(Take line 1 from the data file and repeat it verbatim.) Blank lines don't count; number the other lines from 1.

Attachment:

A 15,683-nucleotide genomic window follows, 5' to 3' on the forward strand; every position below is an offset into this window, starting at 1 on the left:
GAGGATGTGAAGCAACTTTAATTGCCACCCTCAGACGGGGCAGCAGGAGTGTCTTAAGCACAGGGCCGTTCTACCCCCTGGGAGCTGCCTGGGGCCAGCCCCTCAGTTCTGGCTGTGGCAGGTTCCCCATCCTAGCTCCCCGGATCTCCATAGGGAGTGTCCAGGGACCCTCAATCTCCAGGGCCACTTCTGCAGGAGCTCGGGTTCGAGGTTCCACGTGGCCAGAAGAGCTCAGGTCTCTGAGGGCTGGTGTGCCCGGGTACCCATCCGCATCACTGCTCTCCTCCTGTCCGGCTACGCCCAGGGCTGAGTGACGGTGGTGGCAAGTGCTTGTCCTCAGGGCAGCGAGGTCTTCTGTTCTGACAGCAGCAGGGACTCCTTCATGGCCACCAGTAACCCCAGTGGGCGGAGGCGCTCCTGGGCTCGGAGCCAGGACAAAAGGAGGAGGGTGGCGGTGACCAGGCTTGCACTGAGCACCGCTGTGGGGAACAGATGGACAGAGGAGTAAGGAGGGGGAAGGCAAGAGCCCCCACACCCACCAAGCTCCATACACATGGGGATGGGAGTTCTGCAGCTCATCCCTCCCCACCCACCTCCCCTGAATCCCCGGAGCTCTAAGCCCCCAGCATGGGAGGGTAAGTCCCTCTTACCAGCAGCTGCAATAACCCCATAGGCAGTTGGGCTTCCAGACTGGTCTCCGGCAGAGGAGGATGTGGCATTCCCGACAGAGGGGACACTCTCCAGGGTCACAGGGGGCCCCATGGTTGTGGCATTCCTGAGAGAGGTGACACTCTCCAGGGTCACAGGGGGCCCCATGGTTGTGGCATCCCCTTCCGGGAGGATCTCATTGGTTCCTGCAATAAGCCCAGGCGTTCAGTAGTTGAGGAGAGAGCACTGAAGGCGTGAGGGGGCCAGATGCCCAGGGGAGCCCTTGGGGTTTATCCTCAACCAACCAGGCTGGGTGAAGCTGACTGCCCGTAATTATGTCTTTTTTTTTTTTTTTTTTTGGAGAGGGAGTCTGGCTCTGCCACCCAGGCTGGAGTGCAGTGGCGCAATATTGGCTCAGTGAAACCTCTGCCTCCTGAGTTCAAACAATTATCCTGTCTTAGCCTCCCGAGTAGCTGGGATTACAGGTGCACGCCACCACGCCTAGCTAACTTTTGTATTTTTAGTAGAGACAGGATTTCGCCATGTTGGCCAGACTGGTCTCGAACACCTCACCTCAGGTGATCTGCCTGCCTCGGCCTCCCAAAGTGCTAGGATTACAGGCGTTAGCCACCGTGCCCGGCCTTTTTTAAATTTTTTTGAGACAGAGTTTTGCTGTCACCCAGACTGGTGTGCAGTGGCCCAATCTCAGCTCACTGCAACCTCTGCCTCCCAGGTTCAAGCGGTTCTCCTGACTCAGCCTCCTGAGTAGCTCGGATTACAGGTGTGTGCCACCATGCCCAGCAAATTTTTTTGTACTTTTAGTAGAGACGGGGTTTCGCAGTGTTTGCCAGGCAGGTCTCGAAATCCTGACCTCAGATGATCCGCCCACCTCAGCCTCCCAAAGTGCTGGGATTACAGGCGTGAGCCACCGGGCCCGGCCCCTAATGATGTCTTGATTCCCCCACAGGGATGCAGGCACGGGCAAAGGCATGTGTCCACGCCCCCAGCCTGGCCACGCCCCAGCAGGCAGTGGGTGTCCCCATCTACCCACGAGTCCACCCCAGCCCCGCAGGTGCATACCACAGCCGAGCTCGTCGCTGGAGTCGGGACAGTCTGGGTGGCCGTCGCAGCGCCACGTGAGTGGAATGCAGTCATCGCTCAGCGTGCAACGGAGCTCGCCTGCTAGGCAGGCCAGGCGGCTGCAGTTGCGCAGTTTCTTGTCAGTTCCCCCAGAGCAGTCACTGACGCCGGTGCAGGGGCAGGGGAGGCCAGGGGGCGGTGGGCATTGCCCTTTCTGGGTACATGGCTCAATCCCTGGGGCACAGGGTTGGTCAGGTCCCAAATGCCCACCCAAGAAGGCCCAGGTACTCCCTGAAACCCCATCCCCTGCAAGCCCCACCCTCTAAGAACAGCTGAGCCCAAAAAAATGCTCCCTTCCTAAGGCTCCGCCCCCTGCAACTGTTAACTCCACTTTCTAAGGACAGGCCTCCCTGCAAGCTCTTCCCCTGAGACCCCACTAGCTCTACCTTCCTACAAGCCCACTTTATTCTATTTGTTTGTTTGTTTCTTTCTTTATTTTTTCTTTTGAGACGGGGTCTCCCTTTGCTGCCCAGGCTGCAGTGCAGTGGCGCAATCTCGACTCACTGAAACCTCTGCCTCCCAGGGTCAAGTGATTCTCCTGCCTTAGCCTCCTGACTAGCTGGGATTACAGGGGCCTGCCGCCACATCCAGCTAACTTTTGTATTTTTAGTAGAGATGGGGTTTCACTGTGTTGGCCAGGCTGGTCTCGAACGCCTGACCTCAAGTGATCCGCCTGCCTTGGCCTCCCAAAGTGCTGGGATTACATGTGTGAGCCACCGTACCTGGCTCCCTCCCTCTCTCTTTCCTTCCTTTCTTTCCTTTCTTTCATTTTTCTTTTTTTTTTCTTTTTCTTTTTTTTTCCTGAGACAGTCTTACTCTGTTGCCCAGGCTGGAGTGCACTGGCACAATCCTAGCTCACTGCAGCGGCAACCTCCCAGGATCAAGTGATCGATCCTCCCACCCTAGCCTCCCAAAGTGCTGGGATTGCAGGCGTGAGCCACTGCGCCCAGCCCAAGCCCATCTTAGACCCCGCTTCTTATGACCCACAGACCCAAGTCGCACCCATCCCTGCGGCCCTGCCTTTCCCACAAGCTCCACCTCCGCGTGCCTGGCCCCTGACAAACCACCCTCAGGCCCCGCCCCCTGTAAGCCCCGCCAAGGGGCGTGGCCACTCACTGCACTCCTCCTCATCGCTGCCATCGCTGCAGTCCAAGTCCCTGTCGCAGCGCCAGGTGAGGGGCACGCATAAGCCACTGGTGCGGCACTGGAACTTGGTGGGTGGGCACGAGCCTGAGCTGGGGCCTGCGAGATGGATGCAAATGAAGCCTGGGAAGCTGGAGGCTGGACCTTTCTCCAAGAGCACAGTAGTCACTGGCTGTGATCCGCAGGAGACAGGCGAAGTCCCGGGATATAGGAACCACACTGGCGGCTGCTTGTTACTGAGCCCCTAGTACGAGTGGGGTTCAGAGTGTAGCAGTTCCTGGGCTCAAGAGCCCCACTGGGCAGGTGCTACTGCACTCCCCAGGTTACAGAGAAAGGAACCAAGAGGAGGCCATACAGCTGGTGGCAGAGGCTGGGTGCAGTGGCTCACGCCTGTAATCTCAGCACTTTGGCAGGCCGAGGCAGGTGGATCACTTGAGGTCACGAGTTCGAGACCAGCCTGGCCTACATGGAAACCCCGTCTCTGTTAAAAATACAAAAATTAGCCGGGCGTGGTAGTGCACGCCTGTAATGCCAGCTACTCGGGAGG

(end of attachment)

A 15,683-nucleotide genomic window follows, 5' to 3' on the forward strand; every position below is an offset into this window, starting at 1 on the left: